There are many different types of visual timers, parents are in the best position to decide which would work best for their child and their family’s specific needs. Sensory issues should be one of the factors guiding the decision. For children with auditory processing challenges, especially hypersensitivity to sound, an alarm ticking or buzzing loudly would be distracting and disturbing.
Different types of visual timers
Visual timer apps are growing in popularity because they appeal to kids who love electronic devices. Read reviews and ask for opinions from other parents with kids on the spectrum for the best apps to test. Try a free app to see if it’s a good fit for your child, you can always upgrade if you need more features. The Educational App Store compares various apps, detailing the features of each to help parents decide which would be most appropriate for their child.
There are also many physical timers available to help your child become increasingly aware of time. These range from simple sand timers to visual timers that include pictures, lights, voice prompts, and alarms. Amazon stocks a large variety of visual timers; ask for advice from your occupational therapist or your child’s teacher before purchasing.
When should visual timers be used?
Sand timers can be used in the bathroom to let kids know how long they should be brushing their teeth or washing hands. Visual analog timers and time trackers can be used to create awareness of how much time a child is expected to spend on time-sensitive activities. Apps can be set on your child’s Ipad to limit screen time.
Visual timer apps and physical timers are especially useful for smoothing over those dreaded transitions. If your child is aware of what comes next—and the concept of when this will occur becomes less abstract—a lot of the anxiety caused by unknowns may be relieved. Many children on the spectrum thrive in structured, predictable environments. Visual timers take away uncertainty and provide a sense of control to children with special needs.
Using analog clocks around the home and using child friendly language when describing time also incorporates learning in everyday situations. My daughter looks at me like I’ve adopted a foreign language when I tell her that I’ll play for a quarter of an hour. But when I say I’ll play as long as a “My Little Pony” episode lasts she quickly voices her disapproval at the less than satisfactory time offered.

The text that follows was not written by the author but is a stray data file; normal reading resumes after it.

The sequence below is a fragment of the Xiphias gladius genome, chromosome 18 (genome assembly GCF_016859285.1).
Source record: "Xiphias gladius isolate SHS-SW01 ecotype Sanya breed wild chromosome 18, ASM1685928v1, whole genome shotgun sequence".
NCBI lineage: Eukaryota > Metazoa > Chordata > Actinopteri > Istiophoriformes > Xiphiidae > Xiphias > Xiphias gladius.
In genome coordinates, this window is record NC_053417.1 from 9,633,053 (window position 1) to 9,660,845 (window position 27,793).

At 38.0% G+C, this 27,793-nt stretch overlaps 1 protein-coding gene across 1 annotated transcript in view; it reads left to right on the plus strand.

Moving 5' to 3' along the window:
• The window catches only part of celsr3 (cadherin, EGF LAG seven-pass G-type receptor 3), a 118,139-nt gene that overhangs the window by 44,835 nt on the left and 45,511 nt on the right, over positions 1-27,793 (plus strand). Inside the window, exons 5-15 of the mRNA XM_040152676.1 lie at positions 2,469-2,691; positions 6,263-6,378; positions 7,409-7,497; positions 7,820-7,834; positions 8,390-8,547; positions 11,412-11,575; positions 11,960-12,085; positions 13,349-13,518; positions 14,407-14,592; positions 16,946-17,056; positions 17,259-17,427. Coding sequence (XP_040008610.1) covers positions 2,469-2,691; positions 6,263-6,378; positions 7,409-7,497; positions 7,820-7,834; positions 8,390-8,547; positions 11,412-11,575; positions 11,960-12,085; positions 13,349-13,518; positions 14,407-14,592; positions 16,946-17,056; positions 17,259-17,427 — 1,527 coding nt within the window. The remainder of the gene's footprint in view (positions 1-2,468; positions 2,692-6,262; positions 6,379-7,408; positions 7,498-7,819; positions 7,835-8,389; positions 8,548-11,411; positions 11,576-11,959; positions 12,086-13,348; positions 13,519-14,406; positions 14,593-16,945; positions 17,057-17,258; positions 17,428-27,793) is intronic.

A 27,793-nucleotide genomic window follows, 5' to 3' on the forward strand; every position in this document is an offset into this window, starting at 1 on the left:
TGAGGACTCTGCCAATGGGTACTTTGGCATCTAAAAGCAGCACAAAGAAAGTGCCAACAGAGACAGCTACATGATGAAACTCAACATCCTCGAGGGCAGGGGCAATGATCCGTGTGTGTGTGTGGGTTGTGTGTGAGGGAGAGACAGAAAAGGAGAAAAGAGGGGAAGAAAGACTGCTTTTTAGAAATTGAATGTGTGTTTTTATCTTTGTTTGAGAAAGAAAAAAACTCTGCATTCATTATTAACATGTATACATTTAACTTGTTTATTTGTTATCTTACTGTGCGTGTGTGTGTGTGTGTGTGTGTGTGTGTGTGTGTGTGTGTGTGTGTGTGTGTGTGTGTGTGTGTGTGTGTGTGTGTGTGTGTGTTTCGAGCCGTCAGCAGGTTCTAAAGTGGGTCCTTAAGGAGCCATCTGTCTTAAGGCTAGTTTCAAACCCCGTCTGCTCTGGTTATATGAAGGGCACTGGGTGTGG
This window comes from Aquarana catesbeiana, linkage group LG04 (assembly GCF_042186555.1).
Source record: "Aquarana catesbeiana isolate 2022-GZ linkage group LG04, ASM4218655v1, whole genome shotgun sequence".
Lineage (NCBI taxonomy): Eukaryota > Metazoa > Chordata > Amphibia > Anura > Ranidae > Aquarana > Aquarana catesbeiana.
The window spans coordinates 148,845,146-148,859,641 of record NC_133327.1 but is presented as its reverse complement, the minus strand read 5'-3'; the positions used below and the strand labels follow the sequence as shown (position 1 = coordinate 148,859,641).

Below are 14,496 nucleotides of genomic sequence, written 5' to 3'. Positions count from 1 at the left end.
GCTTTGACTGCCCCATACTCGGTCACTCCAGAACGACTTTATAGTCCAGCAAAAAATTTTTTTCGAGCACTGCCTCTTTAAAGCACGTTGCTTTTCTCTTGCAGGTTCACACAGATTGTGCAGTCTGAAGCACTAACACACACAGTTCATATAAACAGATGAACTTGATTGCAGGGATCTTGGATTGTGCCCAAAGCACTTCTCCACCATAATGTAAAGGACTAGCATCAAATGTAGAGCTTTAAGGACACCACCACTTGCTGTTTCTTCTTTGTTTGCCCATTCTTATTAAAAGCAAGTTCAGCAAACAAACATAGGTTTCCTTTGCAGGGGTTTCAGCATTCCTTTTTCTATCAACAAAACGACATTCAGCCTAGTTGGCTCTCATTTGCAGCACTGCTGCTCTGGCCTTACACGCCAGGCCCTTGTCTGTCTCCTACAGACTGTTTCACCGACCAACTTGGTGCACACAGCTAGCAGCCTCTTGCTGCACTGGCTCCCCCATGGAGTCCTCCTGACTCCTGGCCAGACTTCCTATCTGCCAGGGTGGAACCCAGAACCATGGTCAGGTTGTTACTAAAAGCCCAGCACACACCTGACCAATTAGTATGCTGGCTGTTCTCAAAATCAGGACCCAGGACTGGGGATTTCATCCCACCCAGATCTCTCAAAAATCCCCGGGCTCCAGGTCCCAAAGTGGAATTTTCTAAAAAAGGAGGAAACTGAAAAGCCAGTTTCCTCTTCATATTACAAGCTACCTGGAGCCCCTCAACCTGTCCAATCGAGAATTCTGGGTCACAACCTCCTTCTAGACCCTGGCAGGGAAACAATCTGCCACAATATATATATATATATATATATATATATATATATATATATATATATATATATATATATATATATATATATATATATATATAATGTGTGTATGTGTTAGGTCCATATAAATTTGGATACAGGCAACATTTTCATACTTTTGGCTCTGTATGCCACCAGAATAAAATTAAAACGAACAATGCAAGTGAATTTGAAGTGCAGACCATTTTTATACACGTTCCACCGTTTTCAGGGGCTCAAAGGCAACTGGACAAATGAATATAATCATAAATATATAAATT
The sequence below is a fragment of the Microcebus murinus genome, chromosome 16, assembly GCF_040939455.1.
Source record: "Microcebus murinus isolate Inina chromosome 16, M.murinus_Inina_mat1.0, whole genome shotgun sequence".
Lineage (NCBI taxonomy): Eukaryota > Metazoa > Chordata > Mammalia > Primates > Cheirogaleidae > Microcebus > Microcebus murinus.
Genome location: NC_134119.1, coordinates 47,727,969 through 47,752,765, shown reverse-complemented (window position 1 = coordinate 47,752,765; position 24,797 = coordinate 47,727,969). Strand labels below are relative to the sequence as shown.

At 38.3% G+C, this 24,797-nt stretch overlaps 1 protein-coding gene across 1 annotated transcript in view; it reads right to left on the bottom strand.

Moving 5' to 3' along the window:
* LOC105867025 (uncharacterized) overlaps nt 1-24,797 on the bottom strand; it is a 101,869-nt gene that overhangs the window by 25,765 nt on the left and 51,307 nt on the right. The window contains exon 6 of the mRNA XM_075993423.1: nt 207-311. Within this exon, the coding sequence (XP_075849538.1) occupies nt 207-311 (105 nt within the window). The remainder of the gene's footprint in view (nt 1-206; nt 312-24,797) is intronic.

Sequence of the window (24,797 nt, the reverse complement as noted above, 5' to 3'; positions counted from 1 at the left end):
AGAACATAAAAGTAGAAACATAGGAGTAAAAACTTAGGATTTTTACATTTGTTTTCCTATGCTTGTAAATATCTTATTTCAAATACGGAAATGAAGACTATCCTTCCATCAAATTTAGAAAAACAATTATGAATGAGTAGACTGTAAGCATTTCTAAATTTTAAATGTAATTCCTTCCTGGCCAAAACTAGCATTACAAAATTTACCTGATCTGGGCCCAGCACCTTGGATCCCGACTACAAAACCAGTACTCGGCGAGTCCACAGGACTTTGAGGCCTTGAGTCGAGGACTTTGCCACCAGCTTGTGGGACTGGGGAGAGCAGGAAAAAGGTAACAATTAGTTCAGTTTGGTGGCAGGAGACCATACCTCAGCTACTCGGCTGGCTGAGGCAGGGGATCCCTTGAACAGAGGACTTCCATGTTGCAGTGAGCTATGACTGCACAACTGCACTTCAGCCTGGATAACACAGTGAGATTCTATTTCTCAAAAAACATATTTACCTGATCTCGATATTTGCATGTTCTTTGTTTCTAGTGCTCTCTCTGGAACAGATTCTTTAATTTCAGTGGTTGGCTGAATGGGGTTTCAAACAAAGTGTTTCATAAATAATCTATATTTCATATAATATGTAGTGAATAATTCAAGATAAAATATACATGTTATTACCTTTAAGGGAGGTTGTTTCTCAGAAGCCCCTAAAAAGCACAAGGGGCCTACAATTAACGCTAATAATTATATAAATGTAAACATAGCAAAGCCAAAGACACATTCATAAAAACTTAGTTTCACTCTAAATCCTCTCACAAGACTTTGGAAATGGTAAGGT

Even teachers agree that visual timers work well; these handy devices are often used in classrooms to show the duration of an activity or promote turn taking. For special needs kids a day at school may feel more predictable and safe when they can “see” the time they will be spending in class.
At home, many daily tasks and routines will flow smoothly when visual timers keep children on task and aware of the passage of time. When visual timers enable a more organized and harmonious household the temptation of timing everything may unfortunately steal moments of spontaneity.
There are many moments where time becomes irrelevant. Switching off timers for weekend cuddles and snuggles, and other special moments, will show your kids it’s okay to lose themselves in the wonder of life.
Artists often remark how interruption kills creativity; to a child lost in their special interest the constant ding of a timer is bound to be endlessly frustrating. There is a reason that time seems abstract to children, they do need unstructured free time or magical moments free from the constraints of time.
Brenner, L. A., Shih, V. H., Colich, N. L., Sugar, C. A., Bearden, C. E., & Dapretto, M. (2015). Time reproduction performance is associated with age and working memory in high-functioning youth with autism spectrum disorder. Autism research : official journal of the International Society for Autism Research, 8(1), 29–37. https://doi.org/10.1002/aur.1401.
Demetriou, E. A., Lampit, A., Quintana, D. S., Naismith, S. L., Song, Y., Pye, J. E., Hickie, I., & Guastella, A. J. (2018). Autism spectrum disorders: a meta-analysis of executive function. Molecular psychiatry, 23(5), 1198–1204. https://doi.org/10.1038/mp.2017.75
Poole, D., Gowen, E., Poliakoff, E., & Jones, L. A. (2021). ‘No idea of time’: Parents report differences in autistic children’s behaviour relating to time in a mixed-methods study. Autism : the international journal of research and practice, 25(6), 1797–1808. https://doi.org/10.1177/13623613211010014